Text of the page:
If you’ve gone the independent route, you know it’s a rollercoaster ride; a never-ending jamboree of elation, nerves, anxiety, and enthusiasm! Does the feast and famine cycle ever stress you out so much that you consider running back to the certainty of a boring 9–5? No matter where you are in your journey as an independent professional – whether you’re just opening the shutters or have been booking clients for years, your teachability index can often set you apart from the pack and you can always benefit from some nuggets of advice. So here are 5 tips for an independent professional looking for success and growth.

1. Find a Mentor

As a solopreneur, you wear many hats. From marketing maven to business strategist to everything in between, you’re in complete control of your business – it’s the dream, isn’t it? But it could feel isolating. It can sometimes feel like you’re stuck in the woods where you can’t see a path and you’re just trying to guess the next right move.

Here is where you could benefit from a sounding board to produce your best ideas. There is so much to gain if you connect deeply with someone who can share their experiences and wisdom with you to help your business. It’s never too early to reach out and find yourself a mentor who could help solve problems, refine your approach, connect you with trusted vendors and potentially even send a few leads your way! While you can connect with people within your network easily, engaging with industry leaders on platforms like Twitter & LinkedIn and establishing a personal rapport with them will go a long way. Happy mentor-hunting! May you find all the advice and energy you need.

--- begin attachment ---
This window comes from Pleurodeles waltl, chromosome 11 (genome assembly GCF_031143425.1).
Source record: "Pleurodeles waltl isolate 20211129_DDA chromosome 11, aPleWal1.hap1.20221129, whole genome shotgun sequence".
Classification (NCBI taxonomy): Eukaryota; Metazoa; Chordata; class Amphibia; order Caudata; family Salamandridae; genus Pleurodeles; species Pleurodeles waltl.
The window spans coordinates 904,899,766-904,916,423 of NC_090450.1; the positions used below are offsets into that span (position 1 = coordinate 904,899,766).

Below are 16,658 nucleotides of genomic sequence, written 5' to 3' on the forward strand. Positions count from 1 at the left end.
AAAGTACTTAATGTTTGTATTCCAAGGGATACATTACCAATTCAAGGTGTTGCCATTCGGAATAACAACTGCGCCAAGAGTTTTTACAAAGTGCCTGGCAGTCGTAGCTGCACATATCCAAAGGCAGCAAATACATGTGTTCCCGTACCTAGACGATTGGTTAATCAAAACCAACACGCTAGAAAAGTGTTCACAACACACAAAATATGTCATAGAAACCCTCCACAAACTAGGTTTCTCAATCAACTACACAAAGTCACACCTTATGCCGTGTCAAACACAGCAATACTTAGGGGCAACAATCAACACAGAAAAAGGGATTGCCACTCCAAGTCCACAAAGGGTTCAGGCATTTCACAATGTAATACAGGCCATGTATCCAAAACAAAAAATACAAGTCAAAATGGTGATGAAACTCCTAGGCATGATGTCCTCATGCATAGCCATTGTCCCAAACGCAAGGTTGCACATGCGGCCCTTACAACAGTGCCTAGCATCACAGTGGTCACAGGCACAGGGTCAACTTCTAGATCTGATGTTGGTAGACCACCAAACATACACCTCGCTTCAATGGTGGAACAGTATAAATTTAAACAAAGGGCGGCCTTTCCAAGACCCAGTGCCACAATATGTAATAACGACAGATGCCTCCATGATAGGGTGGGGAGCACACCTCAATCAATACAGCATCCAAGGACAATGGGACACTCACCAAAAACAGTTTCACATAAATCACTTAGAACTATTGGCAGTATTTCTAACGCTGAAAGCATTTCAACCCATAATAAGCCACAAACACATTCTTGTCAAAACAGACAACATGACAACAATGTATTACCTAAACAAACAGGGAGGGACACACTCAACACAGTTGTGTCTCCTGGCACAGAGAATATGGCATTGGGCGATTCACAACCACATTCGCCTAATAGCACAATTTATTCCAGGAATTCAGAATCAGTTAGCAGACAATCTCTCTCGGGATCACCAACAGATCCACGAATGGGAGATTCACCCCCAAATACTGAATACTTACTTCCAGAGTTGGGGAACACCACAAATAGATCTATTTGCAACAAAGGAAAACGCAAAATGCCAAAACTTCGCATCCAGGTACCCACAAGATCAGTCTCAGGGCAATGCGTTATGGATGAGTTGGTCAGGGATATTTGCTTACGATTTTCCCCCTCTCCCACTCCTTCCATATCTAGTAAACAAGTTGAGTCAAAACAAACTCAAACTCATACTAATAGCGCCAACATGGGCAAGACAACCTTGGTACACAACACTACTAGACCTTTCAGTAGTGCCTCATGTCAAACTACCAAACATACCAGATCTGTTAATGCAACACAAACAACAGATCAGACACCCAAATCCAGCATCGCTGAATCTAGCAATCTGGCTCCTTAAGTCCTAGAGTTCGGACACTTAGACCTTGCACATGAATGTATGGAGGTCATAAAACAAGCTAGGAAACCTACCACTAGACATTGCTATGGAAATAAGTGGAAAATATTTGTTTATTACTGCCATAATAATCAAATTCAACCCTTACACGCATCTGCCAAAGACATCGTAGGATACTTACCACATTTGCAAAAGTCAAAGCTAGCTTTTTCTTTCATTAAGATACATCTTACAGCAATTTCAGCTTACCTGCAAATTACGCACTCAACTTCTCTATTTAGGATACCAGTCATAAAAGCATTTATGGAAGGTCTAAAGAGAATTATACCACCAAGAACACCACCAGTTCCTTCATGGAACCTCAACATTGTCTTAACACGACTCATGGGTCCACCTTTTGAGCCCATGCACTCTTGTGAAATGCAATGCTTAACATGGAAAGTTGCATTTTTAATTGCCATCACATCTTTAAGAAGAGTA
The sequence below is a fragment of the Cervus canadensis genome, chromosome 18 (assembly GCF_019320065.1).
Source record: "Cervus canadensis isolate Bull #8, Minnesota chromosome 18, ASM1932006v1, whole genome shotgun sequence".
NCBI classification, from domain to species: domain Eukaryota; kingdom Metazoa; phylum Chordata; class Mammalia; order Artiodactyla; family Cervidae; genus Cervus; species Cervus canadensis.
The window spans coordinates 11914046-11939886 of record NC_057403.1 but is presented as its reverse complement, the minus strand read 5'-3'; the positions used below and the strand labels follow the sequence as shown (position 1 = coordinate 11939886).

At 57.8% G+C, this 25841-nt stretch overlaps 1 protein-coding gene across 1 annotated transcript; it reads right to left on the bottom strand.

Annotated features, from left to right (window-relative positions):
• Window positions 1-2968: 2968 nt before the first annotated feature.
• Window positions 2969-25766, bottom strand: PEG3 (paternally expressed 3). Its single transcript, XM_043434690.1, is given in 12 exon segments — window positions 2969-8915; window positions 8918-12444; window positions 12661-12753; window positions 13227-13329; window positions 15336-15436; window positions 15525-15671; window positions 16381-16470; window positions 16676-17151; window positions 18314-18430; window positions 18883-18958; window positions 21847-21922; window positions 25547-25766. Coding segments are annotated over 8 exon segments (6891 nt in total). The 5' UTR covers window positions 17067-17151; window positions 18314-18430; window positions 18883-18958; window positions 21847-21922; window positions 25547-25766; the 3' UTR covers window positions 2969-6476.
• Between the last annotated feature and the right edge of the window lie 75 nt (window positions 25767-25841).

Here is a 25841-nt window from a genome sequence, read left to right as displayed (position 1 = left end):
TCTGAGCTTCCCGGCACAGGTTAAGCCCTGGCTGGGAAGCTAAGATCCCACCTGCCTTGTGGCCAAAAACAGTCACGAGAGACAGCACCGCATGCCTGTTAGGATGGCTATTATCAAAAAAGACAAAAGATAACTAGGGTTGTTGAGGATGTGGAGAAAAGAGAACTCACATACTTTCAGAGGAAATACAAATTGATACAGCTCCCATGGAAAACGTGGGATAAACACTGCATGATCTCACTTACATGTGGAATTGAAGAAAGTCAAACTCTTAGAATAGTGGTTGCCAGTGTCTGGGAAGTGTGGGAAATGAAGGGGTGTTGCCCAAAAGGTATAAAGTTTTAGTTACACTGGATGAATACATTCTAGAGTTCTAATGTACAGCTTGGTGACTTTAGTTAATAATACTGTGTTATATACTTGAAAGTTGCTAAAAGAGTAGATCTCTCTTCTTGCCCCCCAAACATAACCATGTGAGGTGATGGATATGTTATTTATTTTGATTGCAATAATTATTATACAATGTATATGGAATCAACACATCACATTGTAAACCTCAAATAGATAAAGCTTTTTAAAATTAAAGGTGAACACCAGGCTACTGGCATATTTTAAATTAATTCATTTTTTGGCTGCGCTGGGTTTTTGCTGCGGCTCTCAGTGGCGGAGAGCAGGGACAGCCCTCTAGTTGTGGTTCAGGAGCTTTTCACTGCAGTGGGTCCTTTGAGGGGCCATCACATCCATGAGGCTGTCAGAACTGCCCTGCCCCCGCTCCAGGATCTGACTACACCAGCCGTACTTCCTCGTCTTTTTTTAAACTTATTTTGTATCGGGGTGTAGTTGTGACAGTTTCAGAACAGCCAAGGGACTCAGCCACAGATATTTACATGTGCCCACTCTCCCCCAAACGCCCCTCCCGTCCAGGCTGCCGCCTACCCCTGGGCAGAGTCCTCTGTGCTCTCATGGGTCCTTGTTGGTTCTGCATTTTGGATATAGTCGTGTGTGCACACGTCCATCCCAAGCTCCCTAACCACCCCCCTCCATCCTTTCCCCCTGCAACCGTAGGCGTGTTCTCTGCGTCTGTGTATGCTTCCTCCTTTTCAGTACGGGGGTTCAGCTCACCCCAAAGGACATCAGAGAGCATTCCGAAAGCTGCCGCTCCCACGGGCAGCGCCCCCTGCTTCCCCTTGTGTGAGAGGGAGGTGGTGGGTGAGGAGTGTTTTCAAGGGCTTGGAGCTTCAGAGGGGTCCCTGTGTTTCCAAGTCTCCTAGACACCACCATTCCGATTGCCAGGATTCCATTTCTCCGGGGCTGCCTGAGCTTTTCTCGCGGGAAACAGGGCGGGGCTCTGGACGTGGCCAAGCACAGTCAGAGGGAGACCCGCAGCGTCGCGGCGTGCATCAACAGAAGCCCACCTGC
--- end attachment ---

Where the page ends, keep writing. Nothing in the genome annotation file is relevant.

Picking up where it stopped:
2. Validate Your Idea

If you’re just planning to take the ‘independent’ plunge, ask yourself at least 3 questions and do yourself a favour – answer them honestly:

– Do you have the skills to offer your service for a price?
– Do you really have the motivation to get out of bed each day to do it?
– Is there a tangible market for what you are offering?

If you can answer “yes” to these 3 questions, you’re off to a flying start!

Spend some time talking to potential customers (video calls are best!), delve into secondary market research and develop a business strategy to secure your first 5 customers. Validation shouldn’t be an excuse to not get started quick. If you’re still working with an organization, maybe you can road-test your idea as a side-hustle to see where it takes you.

While it may be endlessly satisfying to pour over white-papers and create pivot tables to extract insights from customer surveys – the reality is: Time and resources are scarce.

There isn’t time to agonize over details that, in the end, may not matter. As a solopreneur, you may want to adhere to the 80% rule — get just enough (valid) information from customer interviews and other data sources. If the cards fall in your favour, get started!

If you’ve been a solopreneur for years, it’s always a good idea to re-validate your idea and see how you could potentially switch up your offering and pricing to close sales faster in a changing economy.

3. Automate or Delegate!